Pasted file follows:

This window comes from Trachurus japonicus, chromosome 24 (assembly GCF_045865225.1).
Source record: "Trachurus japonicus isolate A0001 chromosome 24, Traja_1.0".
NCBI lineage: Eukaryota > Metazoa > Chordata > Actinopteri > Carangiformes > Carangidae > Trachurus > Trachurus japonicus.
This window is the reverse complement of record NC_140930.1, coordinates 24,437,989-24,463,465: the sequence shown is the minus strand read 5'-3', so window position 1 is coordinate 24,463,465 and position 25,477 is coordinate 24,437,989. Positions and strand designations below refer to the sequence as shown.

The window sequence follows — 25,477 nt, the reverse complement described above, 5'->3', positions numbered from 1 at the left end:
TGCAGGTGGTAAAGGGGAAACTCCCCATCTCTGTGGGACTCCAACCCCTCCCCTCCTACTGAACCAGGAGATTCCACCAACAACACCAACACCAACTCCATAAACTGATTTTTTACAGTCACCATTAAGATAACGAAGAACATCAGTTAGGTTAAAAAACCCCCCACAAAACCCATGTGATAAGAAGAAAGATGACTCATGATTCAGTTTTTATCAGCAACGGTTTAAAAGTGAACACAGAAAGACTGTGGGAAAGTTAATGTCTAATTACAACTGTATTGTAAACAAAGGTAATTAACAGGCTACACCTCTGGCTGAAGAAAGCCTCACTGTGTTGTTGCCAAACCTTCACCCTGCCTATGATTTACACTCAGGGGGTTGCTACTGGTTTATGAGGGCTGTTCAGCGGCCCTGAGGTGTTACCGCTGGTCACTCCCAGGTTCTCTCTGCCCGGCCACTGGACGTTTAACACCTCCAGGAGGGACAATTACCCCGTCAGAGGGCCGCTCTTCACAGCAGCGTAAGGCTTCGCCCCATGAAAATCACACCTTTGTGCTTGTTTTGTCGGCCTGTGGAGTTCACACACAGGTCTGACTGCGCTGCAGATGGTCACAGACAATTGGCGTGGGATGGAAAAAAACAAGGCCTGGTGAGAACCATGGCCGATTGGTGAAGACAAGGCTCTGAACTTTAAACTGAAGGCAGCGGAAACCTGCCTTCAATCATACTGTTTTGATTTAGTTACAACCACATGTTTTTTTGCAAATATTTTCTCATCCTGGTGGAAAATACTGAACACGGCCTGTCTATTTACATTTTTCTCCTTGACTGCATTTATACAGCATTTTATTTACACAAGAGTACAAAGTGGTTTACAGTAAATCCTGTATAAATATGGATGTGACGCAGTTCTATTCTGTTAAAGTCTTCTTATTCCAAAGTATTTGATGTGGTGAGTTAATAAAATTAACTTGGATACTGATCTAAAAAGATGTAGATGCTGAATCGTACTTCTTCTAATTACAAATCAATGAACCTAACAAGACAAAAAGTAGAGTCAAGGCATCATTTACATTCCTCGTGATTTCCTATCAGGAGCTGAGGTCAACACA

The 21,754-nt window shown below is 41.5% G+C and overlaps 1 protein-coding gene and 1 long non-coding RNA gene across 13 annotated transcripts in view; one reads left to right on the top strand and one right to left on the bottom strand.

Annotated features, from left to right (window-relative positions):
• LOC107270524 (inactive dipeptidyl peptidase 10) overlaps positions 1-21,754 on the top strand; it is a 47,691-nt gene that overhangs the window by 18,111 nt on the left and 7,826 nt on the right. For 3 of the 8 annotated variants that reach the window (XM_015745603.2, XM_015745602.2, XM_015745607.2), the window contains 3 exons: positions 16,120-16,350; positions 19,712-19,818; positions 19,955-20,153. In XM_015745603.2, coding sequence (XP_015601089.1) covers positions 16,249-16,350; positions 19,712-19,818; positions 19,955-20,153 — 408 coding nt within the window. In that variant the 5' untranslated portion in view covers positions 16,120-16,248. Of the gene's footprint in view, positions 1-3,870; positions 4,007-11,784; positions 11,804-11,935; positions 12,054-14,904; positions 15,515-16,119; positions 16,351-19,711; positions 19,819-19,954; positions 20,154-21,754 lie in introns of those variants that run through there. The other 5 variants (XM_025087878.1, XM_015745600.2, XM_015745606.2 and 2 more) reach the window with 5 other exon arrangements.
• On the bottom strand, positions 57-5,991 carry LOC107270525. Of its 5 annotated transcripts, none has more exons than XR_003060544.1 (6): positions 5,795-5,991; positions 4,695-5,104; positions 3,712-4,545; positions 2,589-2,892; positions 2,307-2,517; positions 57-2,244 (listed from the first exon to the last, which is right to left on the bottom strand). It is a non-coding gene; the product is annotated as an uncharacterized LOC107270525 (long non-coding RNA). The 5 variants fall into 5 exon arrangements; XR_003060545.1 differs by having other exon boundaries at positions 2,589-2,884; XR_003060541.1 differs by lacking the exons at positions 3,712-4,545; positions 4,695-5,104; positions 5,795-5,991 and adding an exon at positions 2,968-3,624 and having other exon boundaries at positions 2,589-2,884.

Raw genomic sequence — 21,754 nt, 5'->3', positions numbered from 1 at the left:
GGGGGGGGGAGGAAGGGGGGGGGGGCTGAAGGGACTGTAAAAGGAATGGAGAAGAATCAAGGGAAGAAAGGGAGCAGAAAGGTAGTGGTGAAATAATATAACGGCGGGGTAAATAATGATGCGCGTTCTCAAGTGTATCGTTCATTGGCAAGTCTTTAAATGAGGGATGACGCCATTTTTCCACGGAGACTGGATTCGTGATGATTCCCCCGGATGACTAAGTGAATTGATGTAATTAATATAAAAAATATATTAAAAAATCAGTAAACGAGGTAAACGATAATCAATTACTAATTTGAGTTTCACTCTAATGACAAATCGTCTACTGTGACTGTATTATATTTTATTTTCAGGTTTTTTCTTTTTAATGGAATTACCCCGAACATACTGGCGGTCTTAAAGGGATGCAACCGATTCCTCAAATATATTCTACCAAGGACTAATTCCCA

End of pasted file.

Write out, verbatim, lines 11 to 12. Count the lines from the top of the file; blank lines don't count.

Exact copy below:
Raw genomic sequence — 21,754 nt, 5'->3', positions numbered from 1 at the left:
GGGGGGGGGAGGAAGGGGGGGGGGGCTGAAGGGACTGTAAAAGGAATGGAGAAGAATCAAGGGAAGAAAGGGAGCAGAAAGGTAGTGGTGAAATAATATAACGGCGGGGTAAATAATGATGCGCGTTCTCAAGTGTATCGTTCATTGGCAAGTCTTTAAATGAGGGATGACGCCATTTTTCCACGGAGACTGGATTCGTGATGATTCCCCCGGATGACTAAGTGAATTGATGTAATTAATATAAAAAATATATTAAAAAATCAGTAAACGAGGTAAACGATAATCAATTACTAATTTGAGTTTCACTCTAATGACAAATCGTCTACTGTGACTGTATTATATTTTATTTTCAGGTTTTTTCTTTTTAATGGAATTACCCCGAACATACTGGCGGTCTTAAAGGGATGCAACCGATTCCTCAAATATATTCTACCAAGGACTAATTCCCA